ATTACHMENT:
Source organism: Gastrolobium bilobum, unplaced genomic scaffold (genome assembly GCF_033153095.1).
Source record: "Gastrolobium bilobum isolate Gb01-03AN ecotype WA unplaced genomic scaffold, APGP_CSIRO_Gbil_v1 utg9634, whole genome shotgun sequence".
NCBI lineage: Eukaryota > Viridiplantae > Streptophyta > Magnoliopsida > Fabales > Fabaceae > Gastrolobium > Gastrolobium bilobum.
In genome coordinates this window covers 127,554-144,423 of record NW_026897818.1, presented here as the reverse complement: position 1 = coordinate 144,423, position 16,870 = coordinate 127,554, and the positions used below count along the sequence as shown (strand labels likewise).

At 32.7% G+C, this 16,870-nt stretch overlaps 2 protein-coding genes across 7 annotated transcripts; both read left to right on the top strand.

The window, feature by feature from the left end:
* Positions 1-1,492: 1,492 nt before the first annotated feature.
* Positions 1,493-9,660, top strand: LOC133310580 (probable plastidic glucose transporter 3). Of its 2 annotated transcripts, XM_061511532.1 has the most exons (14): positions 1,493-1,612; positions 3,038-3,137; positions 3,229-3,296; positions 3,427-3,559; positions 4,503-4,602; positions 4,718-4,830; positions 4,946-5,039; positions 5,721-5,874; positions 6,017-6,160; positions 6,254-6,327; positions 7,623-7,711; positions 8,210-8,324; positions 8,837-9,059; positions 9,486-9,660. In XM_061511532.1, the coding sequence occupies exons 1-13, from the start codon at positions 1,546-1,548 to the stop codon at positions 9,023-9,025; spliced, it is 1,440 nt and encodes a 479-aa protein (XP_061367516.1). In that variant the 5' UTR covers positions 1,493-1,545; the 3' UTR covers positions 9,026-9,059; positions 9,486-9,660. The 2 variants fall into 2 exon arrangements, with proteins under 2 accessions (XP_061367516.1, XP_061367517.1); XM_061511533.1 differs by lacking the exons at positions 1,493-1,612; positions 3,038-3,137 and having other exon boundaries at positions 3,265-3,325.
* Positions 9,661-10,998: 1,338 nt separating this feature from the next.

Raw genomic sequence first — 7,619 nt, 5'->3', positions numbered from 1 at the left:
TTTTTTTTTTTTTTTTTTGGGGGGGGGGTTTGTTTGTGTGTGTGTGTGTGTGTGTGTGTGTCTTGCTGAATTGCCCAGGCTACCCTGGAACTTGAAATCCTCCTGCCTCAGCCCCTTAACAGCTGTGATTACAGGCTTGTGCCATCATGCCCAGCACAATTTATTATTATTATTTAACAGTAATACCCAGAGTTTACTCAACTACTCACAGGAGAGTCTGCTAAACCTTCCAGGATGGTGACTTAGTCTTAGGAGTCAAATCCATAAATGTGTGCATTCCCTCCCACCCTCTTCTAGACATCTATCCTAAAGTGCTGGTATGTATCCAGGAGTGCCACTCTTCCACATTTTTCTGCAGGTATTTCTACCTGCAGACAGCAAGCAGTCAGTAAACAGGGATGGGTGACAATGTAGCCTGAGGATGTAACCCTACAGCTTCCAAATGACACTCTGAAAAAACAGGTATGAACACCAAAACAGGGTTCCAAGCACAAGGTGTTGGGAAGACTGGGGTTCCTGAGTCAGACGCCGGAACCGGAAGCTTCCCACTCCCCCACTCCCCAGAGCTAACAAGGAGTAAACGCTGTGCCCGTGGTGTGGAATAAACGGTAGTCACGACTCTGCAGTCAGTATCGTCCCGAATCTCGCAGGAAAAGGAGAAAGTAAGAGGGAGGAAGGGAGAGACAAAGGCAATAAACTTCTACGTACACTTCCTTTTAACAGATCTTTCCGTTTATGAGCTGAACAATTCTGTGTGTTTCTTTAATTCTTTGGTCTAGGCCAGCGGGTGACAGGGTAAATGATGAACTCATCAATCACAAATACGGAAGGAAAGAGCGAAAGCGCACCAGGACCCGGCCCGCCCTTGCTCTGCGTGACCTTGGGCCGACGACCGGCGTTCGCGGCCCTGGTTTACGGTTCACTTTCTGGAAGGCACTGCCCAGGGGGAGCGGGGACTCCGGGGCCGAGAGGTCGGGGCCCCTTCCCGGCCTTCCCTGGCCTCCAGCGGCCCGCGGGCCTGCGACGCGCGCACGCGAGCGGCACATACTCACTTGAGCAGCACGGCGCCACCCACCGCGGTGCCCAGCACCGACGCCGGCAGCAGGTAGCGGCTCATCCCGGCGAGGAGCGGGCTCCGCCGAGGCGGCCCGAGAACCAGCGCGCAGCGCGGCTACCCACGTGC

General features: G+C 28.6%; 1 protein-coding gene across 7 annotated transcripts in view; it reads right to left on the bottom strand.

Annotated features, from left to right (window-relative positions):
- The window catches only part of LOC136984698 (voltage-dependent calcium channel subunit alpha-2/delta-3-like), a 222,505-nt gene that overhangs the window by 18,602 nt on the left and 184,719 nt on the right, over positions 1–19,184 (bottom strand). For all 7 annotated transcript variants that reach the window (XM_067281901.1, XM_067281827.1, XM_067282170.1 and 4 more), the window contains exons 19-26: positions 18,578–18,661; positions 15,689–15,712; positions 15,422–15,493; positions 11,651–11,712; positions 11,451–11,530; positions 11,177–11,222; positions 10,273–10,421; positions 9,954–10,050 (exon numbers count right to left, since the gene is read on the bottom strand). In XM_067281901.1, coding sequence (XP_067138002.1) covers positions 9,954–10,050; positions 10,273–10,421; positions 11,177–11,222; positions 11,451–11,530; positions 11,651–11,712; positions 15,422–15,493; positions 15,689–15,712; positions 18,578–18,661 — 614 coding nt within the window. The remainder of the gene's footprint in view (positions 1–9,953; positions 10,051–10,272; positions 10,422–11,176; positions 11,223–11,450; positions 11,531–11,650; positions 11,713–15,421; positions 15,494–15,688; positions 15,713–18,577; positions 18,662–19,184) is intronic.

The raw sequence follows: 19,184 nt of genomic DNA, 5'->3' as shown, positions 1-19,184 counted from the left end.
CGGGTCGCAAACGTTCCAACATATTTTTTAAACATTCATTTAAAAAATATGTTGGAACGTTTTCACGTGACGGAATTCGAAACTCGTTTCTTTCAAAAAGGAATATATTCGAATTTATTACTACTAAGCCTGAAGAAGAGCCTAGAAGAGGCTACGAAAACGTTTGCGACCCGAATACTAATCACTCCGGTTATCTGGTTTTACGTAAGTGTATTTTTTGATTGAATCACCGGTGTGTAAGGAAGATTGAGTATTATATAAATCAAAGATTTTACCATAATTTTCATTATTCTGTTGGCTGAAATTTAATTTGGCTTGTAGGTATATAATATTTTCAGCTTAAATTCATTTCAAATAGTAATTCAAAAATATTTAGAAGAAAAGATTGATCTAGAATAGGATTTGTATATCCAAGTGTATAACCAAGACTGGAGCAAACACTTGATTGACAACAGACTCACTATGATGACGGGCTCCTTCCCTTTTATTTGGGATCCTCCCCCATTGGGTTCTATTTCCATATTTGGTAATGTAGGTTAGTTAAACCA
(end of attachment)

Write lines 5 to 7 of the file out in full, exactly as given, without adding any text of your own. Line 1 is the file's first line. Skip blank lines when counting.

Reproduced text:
At 32.7% G+C, this 16,870-nt stretch overlaps 2 protein-coding genes across 7 annotated transcripts; both read left to right on the top strand.

The window, feature by feature from the left end:
* Positions 1-1,492: 1,492 nt before the first annotated feature.